Declining Trend 4 – The Role of the Mid-Level SEO 

In an industry that’s changing constantly, there’s no aspect that’s as volatile in the digital agency space as search engine optimization (SEO). In 2023 alone, Google made nine core changes to its search algorithm, as well as introducing AI into the space – the Search Generative Experience is becoming a common feature on the front page of results. 

It’s that mention of AI that leads to the final declining trend: 

The importance of the role of mid-level SEOs in your agency. 

In May 2024, New Design Group shared data suggesting that the number of adverts for SEO positions declined by a staggering 37% during the first quarter of 2024 compared to the same period in 2023. 

Mid-level roles bore the brunt of that decline. 

AI automation shoulders some of the blame for this shift in demand, with many digital agencies now leveraging AI to complete routine tasks that a mid-level SEO may have done for clients in the past. There also appears to be a shift in what agency owners expect from their candidates – an entry-level SEO is often expected to have an understanding of search principles as deep as that of somebody with several years of experience.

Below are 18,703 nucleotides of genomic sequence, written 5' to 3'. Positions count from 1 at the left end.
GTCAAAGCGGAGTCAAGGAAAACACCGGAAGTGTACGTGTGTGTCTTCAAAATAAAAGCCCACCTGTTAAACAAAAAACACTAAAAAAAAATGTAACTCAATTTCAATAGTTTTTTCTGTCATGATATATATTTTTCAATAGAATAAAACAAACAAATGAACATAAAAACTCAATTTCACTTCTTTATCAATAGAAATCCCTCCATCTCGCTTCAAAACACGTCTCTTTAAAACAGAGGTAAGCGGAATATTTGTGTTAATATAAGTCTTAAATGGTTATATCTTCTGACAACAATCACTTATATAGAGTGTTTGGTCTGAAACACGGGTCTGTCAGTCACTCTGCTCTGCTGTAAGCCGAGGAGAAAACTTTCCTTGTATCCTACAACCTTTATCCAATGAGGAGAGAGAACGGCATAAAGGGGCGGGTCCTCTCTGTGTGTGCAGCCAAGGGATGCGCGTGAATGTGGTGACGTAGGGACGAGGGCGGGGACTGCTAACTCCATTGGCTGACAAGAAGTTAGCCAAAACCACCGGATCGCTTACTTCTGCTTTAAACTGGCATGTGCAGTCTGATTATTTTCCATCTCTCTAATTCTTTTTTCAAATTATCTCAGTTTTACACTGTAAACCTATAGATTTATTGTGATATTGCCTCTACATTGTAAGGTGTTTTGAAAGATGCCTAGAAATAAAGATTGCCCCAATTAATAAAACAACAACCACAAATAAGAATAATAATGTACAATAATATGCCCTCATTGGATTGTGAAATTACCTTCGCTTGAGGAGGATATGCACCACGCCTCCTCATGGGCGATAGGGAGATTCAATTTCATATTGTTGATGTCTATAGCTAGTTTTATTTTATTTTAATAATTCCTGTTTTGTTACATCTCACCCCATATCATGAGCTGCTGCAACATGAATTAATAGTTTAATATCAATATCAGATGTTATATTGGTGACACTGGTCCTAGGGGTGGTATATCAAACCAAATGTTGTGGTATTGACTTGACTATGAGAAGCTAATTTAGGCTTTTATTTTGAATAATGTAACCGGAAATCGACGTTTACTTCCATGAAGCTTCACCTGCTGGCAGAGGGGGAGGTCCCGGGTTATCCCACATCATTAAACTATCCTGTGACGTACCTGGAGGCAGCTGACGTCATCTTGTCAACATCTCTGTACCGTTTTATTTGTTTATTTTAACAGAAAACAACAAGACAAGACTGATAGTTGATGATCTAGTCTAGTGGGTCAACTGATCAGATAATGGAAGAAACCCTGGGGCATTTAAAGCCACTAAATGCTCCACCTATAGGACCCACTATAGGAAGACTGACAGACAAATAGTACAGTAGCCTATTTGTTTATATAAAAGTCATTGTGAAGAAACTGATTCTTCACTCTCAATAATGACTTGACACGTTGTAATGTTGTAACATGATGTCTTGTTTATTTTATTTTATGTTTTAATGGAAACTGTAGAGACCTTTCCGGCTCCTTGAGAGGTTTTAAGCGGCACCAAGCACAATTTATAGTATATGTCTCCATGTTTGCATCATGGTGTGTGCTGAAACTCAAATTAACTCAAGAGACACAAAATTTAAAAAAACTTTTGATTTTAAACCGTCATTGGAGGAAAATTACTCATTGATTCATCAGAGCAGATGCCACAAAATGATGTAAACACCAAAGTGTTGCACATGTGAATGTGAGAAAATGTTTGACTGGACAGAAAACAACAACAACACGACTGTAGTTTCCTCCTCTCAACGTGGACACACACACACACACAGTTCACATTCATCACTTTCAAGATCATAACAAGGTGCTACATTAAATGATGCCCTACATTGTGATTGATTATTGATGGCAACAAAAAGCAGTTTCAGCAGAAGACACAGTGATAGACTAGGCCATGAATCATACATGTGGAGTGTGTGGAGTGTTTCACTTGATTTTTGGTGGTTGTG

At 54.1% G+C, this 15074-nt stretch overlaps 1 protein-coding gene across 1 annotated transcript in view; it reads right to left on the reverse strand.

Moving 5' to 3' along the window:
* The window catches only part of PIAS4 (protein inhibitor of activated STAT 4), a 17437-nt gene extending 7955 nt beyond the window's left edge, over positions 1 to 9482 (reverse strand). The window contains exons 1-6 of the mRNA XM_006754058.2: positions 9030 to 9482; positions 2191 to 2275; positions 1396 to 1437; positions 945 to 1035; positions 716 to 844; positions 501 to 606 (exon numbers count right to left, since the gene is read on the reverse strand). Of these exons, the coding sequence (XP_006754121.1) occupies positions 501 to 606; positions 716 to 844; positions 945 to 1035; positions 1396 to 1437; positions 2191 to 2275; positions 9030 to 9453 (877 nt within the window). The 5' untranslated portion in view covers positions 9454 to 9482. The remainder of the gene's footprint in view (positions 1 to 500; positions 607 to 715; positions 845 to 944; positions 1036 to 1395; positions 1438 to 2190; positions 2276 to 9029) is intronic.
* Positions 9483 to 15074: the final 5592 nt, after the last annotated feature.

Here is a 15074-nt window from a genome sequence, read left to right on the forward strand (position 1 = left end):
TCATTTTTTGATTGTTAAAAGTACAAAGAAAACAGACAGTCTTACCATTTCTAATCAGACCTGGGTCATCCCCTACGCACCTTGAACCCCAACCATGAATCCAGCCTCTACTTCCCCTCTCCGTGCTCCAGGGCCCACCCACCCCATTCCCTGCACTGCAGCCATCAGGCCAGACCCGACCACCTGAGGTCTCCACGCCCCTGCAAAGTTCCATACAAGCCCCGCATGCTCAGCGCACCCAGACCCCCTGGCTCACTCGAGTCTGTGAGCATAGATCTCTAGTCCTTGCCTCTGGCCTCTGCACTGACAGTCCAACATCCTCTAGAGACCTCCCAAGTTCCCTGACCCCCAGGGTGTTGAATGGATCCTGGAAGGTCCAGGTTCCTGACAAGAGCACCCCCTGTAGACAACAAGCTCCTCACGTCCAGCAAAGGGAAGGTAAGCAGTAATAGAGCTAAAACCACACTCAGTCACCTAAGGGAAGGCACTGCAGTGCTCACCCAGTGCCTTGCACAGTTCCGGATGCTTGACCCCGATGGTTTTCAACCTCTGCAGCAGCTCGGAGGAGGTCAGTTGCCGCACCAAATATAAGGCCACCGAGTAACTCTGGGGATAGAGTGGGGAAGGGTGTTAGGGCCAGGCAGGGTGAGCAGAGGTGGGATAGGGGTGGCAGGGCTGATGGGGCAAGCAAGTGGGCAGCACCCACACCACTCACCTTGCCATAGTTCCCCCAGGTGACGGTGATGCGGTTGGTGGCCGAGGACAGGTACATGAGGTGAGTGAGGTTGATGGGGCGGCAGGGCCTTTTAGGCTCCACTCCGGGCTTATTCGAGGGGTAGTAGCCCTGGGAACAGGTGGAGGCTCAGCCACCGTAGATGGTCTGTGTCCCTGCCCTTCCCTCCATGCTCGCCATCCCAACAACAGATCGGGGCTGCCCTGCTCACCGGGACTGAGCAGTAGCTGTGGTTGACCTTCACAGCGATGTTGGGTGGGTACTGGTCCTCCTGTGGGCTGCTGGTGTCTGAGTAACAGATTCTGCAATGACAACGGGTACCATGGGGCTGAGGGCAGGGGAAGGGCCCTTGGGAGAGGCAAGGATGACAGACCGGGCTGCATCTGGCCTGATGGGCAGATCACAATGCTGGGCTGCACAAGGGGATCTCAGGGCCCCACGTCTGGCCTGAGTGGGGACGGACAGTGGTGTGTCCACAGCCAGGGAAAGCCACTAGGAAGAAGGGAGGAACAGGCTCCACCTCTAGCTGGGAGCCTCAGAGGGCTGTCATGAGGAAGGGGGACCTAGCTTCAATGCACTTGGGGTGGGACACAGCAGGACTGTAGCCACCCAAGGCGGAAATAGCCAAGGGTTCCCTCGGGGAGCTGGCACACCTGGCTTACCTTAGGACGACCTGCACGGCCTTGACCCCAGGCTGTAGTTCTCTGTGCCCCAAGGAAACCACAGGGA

What Should You Do? 

It all comes down to your digital agency. 

The tendrils of AI are creeping into every business, with your task being to figure out how to use it to optimize without stripping away key components of your SEO offering. There’s a balance to strike here – particularly between the cost of AI and its uses versus the equivalent cost of an in-house professional – and your agency has to adapt. 

The odds are that it may mean either letting go of mid-level SEOs, such as those who report on campaigns, or replacing them with AI to lower costs while keeping reporting standards high. 

Ditch the Decline 

The upshot to understanding where decline is happening in the digital agency space is twofold: 

Not only can you adapt to declining trends to make your agency more effective, but you can optimize toward booming trends because you’ll have more resources. 

Optimization – as is so often the case in the digital space – is key. 

It’s through Function Point that you can optimize your digital agency’s internal operations as you adapt to these declining industry trends. Centralize workflows to find the single source of truth in your agency, analyze data and KPIs, and get real-time staff utilization statistics all through Function Point – the one app you need to grow and manage your agency